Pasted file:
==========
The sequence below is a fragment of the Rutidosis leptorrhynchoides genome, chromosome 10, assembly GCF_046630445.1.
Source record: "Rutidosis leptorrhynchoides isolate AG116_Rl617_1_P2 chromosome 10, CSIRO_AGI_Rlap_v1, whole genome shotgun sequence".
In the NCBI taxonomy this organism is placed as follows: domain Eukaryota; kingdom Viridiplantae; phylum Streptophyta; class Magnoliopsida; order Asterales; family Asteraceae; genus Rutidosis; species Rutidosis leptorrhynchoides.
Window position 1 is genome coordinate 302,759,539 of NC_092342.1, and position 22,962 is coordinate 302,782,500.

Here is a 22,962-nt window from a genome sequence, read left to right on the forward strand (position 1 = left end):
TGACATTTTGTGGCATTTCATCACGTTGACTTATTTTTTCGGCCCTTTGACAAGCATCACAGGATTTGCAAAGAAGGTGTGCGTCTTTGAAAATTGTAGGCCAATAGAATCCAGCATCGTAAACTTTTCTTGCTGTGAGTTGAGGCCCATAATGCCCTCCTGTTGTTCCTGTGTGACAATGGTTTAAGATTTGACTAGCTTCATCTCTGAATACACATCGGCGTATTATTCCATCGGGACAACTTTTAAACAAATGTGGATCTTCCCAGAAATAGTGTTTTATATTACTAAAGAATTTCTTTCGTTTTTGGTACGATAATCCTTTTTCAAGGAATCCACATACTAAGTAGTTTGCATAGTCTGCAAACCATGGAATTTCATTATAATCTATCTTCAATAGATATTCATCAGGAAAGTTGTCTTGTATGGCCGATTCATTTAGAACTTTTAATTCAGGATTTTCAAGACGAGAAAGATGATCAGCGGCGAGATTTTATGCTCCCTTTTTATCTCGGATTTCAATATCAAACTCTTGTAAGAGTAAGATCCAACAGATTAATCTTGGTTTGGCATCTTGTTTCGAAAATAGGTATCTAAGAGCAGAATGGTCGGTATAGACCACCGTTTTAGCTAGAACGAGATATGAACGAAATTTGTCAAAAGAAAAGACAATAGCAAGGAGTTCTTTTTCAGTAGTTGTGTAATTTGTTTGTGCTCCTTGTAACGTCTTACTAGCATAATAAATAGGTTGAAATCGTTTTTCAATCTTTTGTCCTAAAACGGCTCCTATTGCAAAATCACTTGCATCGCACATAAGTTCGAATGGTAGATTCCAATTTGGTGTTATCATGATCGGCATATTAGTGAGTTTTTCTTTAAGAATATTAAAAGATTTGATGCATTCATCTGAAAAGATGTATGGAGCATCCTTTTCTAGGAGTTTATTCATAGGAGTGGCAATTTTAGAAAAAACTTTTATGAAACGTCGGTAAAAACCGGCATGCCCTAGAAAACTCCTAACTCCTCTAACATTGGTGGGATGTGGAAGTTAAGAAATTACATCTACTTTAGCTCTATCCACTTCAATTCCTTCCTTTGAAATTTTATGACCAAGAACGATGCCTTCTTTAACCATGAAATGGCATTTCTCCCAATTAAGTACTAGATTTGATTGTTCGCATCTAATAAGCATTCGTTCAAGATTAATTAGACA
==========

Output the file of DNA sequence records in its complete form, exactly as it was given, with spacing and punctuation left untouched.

The sequence below is a fragment of the Rutidosis leptorrhynchoides genome, chromosome 10, assembly GCF_046630445.1.
Source record: "Rutidosis leptorrhynchoides isolate AG116_Rl617_1_P2 chromosome 10, CSIRO_AGI_Rlap_v1, whole genome shotgun sequence".
In the NCBI taxonomy this organism is placed as follows: domain Eukaryota; kingdom Viridiplantae; phylum Streptophyta; class Magnoliopsida; order Asterales; family Asteraceae; genus Rutidosis; species Rutidosis leptorrhynchoides.
Window position 1 is genome coordinate 302,759,539 of NC_092342.1, and position 22,962 is coordinate 302,782,500.

Here is a 22,962-nt window from a genome sequence, read left to right on the forward strand (position 1 = left end):
TGACATTTTGTGGCATTTCATCACGTTGACTTATTTTTTCGGCCCTTTGACAAGCATCACAGGATTTGCAAAGAAGGTGTGCGTCTTTGAAAATTGTAGGCCAATAGAATCCAGCATCGTAAACTTTTCTTGCTGTGAGTTGAGGCCCATAATGCCCTCCTGTTGTTCCTGTGTGACAATGGTTTAAGATTTGACTAGCTTCATCTCTGAATACACATCGGCGTATTATTCCATCGGGACAACTTTTAAACAAATGTGGATCTTCCCAGAAATAGTGTTTTATATTACTAAAGAATTTCTTTCGTTTTTGGTACGATAATCCTTTTTCAAGGAATCCACATACTAAGTAGTTTGCATAGTCTGCAAACCATGGAATTTCATTATAATCTATCTTCAATAGATATTCATCAGGAAAGTTGTCTTGTATGGCCGATTCATTTAGAACTTTTAATTCAGGATTTTCAAGACGAGAAAGATGATCAGCGGCGAGATTTTATGCTCCCTTTTTATCTCGGATTTCAATATCAAACTCTTGTAAGAGTAAGATCCAACAGATTAATCTTGGTTTGGCATCTTGTTTCGAAAATAGGTATCTAAGAGCAGAATGGTCGGTATAGACCACCGTTTTAGCTAGAACGAGATATGAACGAAATTTGTCAAAAGAAAAGACAATAGCAAGGAGTTCTTTTTCAGTAGTTGTGTAATTTGTTTGTGCTCCTTGTAACGTCTTACTAGCATAATAAATAGGTTGAAATCGTTTTTCAATCTTTTGTCCTAAAACGGCTCCTATTGCAAAATCACTTGCATCGCACATAAGTTCGAATGGTAGATTCCAATTTGGTGTTATCATGATCGGCATATTAGTGAGTTTTTCTTTAAGAATATTAAAAGATTTGATGCATTCATCTGAAAAGATGTATGGAGCATCCTTTTCTAGGAGTTTATTCATAGGAGTGGCAATTTTAGAAAAAACTTTTATGAAACGTCGGTAAAAACCGGCATGCCCTAGAAAACTCCTAACTCCTCTAACATTGGTGGGATGTGGAAGTTAAGAAATTACATCTACTTTAGCTCTATCCACTTCAATTCCTTCCTTTGAAATTTTATGACCAAGAACGATGCCTTCTTTAACCATGAAATGGCATTTCTCCCAATTAAGTACTAGATTTGATTGTTCGCATCTAATAAGCATTCGTTCAAGATTAATTAGACA